Royals complete sweep
By Andy McCullough
By Andy McCullough
KANSAS CITY, Mo. -- A soft drizzle speckled the diamond as the hottest team in baseball closed out a 7-4 decision, their second consecutive sweep and their seventh consecutive victory. The skies had threatened all afternoon, but they, like the visiting San Francisco Giants, waited too long to disturb the momentum of the Royals.
As rain dotted Kauffman Stadium, the 27,359 fans waved brooms and hung on each pitch thrown by closer Greg Holland. He required 25 in all, a hefty sum that allowed the Giants to load the bases and bring the go-ahead run to the plate. Holland whipped his head into the outfield as Pablo Sandoval's line drive sailed toward center field, and exhaled when it nestled inside the glove of Jarrod Dyson.
The crowd exploded. The Royals dugout emptied, frazzled, perhaps, but no worse for the wear. And this team stayed hot, holding tight to the second Wild Card spot while nipping at Detroit's heels, a half-game back in the American League Central.
"Times like these, you just can't wait for the next game to start," Billy Butler said. "That's the way it is. That's the atmosphere in here. We're rolling."
Kansas City (63-53) caused bitten nails on Friday. They eased the tension with a late-game flurry on Saturday. In the series finale, their lineup thrashed Tim Lincecum, stole more bases than they had in a game since 1998, and collected their 15th victory in 18 games. The offensive surplus included a pair of two-run homers by Alex Gordon and Salvador Perez.
Danny Duffy (7-10, 2.57 ERA) tired in the seventh and allowed the Giants to pick up four runs in 6.2 innings. But by the time he departed his club was well in front. Holland gave up two hits and issued a walk before collecting the third out and his 34th save.
"It's so much fun," Duffy said. "It's so much fun to be in this clubhouse. We've got to keep riding. We've got to keep doing what we're doing, playing the way we are. And that's just as a whole unit."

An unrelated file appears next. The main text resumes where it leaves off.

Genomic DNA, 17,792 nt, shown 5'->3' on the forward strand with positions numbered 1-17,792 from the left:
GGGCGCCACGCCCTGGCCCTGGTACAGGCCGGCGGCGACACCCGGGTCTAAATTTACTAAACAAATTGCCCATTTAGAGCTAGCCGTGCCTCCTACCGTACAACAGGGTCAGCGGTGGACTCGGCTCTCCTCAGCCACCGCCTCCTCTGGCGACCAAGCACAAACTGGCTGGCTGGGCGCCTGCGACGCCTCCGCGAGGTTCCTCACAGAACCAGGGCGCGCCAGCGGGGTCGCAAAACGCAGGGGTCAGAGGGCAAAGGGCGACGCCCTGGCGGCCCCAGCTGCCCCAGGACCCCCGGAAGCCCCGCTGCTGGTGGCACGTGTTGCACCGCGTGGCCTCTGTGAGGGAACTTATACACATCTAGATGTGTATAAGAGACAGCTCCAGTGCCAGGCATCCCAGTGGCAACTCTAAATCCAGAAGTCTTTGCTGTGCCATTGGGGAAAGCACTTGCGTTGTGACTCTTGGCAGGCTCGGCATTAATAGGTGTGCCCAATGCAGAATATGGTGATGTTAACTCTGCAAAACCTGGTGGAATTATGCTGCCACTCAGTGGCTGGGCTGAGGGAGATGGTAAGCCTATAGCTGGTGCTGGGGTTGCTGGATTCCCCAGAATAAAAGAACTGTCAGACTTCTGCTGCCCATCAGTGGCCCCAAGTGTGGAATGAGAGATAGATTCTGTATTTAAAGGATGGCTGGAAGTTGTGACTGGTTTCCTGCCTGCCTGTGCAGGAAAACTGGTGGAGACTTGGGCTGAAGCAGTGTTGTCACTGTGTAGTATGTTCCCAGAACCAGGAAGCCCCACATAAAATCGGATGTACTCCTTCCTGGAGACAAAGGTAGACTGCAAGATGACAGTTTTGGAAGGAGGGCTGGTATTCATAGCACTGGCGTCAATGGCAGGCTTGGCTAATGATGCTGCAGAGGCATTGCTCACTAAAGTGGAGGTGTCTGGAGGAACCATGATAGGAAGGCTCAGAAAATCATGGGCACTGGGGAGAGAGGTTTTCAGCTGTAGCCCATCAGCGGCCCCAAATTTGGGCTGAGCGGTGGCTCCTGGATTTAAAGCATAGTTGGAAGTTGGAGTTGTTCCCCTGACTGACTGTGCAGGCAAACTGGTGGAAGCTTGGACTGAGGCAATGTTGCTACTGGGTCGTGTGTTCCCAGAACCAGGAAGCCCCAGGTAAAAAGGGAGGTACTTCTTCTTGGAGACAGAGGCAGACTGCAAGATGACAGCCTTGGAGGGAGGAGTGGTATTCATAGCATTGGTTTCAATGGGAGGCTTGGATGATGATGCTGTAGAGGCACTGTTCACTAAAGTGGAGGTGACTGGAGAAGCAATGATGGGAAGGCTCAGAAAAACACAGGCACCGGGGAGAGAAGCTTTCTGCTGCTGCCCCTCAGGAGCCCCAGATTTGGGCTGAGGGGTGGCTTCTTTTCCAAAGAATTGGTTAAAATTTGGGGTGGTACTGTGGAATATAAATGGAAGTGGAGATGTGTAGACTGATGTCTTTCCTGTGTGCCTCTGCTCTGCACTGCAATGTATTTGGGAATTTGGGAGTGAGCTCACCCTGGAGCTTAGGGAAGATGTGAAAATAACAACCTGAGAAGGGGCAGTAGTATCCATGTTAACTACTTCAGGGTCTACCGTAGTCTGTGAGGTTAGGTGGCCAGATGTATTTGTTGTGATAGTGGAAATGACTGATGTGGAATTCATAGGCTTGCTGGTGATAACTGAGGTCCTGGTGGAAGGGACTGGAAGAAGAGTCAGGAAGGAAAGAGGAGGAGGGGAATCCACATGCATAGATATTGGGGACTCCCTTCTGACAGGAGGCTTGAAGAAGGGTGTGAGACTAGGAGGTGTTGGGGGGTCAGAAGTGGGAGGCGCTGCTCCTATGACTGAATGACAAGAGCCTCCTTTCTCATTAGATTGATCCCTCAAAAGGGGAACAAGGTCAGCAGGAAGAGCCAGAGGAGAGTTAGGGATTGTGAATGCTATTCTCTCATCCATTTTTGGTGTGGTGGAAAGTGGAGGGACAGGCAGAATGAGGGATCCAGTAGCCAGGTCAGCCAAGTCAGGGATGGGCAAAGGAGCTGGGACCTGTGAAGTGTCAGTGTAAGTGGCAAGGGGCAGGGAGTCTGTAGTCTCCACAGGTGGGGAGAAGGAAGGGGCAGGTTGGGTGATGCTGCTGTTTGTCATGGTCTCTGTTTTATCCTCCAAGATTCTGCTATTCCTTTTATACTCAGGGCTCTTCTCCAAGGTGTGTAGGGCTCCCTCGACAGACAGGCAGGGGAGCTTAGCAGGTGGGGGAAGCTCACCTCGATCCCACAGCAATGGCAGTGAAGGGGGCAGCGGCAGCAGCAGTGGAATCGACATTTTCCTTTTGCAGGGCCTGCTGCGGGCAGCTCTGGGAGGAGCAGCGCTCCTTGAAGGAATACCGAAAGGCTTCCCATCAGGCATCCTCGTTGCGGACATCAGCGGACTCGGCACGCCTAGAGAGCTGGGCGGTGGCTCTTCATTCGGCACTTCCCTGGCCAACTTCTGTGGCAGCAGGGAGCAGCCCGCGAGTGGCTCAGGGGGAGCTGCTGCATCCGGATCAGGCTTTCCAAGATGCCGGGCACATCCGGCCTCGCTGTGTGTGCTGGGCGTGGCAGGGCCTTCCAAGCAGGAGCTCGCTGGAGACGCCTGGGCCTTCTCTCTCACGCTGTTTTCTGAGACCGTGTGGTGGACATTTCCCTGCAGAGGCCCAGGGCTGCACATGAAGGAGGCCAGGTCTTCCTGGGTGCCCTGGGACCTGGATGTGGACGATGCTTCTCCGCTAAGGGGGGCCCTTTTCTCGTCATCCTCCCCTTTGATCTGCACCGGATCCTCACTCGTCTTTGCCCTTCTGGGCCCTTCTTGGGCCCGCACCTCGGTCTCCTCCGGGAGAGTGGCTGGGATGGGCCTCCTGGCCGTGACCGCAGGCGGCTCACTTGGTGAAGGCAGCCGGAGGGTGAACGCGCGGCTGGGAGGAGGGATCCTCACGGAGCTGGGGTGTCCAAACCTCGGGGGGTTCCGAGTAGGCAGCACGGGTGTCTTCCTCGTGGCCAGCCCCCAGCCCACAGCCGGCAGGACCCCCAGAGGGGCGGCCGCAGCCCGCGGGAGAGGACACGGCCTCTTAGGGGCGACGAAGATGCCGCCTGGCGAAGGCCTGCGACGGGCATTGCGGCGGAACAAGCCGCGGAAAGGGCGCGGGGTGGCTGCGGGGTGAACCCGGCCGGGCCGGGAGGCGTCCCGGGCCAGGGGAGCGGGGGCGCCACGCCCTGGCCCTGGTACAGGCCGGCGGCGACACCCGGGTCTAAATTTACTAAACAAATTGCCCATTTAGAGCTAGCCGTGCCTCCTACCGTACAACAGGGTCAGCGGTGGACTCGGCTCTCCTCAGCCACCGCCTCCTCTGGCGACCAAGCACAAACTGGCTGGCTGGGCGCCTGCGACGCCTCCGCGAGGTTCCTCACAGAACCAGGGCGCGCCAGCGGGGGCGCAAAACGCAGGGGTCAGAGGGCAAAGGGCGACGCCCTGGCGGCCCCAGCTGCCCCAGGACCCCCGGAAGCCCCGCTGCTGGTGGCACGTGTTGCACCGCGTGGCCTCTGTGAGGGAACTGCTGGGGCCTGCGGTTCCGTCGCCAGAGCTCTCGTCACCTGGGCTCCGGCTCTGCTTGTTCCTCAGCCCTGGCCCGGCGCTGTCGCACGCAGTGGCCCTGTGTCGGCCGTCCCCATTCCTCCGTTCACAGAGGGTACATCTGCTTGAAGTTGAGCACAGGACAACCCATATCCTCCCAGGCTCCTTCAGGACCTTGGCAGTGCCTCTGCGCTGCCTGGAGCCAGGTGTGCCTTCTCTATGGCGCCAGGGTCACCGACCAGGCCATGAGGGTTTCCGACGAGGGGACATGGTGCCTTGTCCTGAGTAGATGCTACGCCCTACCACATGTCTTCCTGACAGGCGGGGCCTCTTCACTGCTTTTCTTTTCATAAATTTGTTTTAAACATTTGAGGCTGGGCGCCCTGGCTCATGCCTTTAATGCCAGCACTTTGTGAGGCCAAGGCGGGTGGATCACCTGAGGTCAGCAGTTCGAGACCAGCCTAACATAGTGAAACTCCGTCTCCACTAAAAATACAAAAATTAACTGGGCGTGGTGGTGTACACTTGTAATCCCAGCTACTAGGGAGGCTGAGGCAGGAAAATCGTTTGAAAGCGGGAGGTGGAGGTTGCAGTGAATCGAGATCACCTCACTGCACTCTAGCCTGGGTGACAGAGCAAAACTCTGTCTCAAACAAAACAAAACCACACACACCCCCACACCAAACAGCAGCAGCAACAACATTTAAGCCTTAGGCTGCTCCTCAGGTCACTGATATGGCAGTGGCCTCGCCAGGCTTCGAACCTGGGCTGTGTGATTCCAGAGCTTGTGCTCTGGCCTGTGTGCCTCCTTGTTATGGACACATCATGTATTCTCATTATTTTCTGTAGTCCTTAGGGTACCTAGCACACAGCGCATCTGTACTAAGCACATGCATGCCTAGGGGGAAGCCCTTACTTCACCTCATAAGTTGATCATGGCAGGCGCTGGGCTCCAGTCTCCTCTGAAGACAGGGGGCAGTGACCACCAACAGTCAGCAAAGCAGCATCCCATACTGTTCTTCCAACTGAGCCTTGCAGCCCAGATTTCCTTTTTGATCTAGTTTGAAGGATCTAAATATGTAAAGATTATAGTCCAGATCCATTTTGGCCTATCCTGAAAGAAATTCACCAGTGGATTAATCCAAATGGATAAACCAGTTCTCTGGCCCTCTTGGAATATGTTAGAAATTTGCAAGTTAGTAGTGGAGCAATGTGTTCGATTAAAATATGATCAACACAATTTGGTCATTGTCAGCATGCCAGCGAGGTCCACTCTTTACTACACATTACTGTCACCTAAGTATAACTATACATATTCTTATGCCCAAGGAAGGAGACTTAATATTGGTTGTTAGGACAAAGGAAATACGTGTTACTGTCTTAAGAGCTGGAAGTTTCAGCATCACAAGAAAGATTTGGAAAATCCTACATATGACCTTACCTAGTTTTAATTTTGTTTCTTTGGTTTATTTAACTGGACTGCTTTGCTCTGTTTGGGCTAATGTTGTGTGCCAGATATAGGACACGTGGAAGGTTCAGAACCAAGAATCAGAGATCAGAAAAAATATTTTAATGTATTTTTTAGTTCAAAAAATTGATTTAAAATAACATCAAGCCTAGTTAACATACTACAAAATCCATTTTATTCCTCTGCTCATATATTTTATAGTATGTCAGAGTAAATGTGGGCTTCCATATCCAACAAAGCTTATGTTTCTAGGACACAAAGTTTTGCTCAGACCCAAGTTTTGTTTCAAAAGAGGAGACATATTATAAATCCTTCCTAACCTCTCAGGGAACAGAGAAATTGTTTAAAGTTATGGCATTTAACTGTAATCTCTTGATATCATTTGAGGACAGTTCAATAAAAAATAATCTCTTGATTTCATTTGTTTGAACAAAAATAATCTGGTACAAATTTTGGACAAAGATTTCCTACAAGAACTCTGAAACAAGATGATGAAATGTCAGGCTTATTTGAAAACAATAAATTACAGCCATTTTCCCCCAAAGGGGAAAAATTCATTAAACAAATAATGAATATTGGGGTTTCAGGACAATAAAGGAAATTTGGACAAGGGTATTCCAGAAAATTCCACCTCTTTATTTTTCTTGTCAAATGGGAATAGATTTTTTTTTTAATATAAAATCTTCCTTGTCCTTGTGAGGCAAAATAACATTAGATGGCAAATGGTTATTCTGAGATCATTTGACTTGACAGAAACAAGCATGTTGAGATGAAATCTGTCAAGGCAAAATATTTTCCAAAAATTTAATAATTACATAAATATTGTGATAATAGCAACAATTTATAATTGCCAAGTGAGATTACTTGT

The outcome assured, the Royals retired back to their victorious clubhouse. The televisions inside the room showed the final moments of Detroit's extra-innings skirmish with Toronto. The players had long departed by the time the Blue Jays completed their 19-inning victory.
For the Royals, the situation appeared so unlikely only a few weeks ago. Four games into the second half, Kansas City lingered two games below .500 and eight behind Detroit. Manager Ned Yost insists the resurgence has not surprised him. He stopped short of thumping his chest, but he did remind, in so many words, that he told the public so.
"It's hard to explain," Yost said. "I knew they were going to do it. I told you all along. I told you at the end of the first half 'This is a good second-half team.' I just knew it. I don't know how I knew it. I knew it. There was no wavering there."
The attitude has seeped into the clubhouse. The group continues to eye the Detroit Tigers, intent on running down their in-division bullies.
"Our mindset is try to be the best team from the second half on through the rest of the season," said outfielder Jarrod Dyson, who went three for three with three stolen bases. "We've been doing a great job of that."
The latest victim was Tim Lincecum. Yost saw Lincecum at his apex, in 2007 and 2008, during Yost's final years in Milwaukee.
His fastball touched the upper 90s. He tormented batters with splitters and sliders. His funky delivery fascinated observers and perplexed opponents. "There were times, man, when we couldn't do anything against him," Yost said.
No longer does Lincecum invite awe. He has become one of baseball's least productive starters. During the past three seasons, his 4.62 ERA heading into Sunday was the worst among the 36 pitchers who have tallied 500 innings during that stretch.